Adopting a political and legal perspective, my talk undertakes a transnational study that examines the demise of Britishness on the conceptualisation of citizenship and the impact that this historic shift has had on other ethnic groups in Australia, Canada, and Aotearoa New Zealand. During the 1950s and 1970s an ethnically based citizenship was transformed into a civic-based one (based on rights and responsibilities). The major context in which this took place was the demise of British race patriotism in Australia, English-speaking Canada, and Aotearoa New Zealand. Although the timing of this shift varied, non-British ethnic groups were now incorporated into ideas of citizenship in all three nations. The overarching question addressed by my talk is: Why and how did the end of the British World lead to the redefinition of citizenship in Australia, Canada, and Aotearoa New Zealand between the 1950s and 1970s in regard to other ethnic groups? It will attempt to answer it by focusing on three transformative pieces of legislation in the three countries: the Australian Citizenship Act of 1973, the Canadian Citizenship Act of 1977, and the Citizenship and Aliens Act of 1977.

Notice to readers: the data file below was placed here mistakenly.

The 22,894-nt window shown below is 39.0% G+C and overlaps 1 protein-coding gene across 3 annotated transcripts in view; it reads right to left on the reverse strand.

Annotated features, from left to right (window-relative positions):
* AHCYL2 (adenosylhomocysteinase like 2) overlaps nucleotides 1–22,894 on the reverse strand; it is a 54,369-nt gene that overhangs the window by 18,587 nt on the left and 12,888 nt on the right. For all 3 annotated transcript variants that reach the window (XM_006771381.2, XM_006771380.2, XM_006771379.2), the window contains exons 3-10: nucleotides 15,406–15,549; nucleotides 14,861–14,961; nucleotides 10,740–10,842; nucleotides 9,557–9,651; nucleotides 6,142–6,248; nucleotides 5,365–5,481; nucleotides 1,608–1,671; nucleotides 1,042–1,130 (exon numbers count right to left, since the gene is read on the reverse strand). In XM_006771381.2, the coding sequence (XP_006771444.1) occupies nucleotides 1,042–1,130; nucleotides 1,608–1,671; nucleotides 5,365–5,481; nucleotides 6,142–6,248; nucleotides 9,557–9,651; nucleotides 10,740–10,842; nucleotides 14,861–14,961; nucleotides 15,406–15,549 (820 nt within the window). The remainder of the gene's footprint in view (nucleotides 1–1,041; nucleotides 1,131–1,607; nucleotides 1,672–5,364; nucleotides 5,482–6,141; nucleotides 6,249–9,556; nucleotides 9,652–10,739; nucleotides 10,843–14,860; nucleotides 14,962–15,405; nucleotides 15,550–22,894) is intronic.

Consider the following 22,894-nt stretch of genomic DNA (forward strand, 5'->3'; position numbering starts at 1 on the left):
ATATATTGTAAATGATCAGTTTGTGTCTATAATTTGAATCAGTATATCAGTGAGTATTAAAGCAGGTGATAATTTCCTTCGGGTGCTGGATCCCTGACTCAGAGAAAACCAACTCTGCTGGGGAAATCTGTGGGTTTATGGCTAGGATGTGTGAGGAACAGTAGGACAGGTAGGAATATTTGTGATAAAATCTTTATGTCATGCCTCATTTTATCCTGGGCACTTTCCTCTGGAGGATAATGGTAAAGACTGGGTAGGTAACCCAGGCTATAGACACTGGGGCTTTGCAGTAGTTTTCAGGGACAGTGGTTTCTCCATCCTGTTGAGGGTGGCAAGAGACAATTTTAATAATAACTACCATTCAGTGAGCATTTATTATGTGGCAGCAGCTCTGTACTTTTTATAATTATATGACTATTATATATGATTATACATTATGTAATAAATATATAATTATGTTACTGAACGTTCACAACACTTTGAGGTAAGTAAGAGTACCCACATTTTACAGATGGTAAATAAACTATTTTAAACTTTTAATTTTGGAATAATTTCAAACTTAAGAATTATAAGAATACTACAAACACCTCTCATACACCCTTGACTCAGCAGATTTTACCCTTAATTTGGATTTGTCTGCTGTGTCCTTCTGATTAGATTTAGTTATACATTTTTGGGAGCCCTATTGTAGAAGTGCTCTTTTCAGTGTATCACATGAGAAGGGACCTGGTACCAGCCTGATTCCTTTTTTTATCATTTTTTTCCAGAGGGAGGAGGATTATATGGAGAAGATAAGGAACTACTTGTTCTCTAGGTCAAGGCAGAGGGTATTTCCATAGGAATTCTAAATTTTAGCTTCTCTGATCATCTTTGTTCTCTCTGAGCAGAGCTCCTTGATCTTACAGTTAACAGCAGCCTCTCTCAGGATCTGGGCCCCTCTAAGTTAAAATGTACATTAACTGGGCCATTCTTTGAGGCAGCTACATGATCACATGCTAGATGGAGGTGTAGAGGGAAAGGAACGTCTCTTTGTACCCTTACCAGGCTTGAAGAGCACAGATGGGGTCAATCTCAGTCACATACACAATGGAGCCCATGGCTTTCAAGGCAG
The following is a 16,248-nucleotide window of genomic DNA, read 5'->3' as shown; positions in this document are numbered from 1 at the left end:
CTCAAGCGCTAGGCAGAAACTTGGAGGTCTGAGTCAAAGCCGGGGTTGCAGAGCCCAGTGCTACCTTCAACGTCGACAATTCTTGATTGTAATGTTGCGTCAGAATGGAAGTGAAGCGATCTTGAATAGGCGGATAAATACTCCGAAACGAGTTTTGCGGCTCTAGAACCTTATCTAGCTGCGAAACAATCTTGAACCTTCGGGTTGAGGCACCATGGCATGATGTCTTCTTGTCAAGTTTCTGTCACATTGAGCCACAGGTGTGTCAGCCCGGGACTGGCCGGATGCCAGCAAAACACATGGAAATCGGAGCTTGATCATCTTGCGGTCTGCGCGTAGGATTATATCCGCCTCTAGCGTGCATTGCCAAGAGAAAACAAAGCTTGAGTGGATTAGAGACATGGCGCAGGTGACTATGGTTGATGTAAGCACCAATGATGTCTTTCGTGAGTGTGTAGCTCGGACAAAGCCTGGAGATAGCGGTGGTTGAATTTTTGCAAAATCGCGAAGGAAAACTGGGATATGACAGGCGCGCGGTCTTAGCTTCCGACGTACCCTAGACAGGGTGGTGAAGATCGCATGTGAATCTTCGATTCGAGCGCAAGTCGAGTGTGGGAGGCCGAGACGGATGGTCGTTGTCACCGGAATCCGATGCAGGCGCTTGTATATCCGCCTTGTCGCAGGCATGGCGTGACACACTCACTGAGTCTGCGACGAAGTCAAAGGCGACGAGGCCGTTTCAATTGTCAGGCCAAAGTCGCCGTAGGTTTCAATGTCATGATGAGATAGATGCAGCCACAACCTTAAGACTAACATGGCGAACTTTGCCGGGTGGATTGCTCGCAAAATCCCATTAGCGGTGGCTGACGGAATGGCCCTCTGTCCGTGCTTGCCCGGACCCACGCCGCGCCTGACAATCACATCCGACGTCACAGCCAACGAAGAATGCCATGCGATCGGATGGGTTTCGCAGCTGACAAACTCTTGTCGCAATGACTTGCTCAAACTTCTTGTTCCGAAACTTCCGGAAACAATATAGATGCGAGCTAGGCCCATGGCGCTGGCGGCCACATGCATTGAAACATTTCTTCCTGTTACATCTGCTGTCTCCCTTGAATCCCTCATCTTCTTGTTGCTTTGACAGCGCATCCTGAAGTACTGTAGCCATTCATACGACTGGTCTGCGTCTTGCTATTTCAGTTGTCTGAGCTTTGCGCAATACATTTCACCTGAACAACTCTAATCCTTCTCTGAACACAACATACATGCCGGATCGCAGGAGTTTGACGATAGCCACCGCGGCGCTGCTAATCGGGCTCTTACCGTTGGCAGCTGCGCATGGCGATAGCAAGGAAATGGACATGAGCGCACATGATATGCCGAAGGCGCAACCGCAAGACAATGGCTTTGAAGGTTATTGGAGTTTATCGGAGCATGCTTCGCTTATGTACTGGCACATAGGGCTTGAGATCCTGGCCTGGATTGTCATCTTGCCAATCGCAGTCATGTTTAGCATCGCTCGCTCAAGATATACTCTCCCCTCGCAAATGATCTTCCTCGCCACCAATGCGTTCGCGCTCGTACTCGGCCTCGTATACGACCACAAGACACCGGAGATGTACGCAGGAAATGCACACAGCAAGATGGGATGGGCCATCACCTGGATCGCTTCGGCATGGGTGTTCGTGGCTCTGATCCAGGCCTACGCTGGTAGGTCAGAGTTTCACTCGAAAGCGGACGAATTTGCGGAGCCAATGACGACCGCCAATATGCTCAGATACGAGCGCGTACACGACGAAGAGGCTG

|Publication status||Published - 13 May 2021|
|Event||Seminar Series on Naturalisation - Virtual|
Duration: 6 May 2021 → 3 Jun 2021
|Seminar||Seminar Series on Naturalisation|
|Period||6/05/21 → 3/06/21|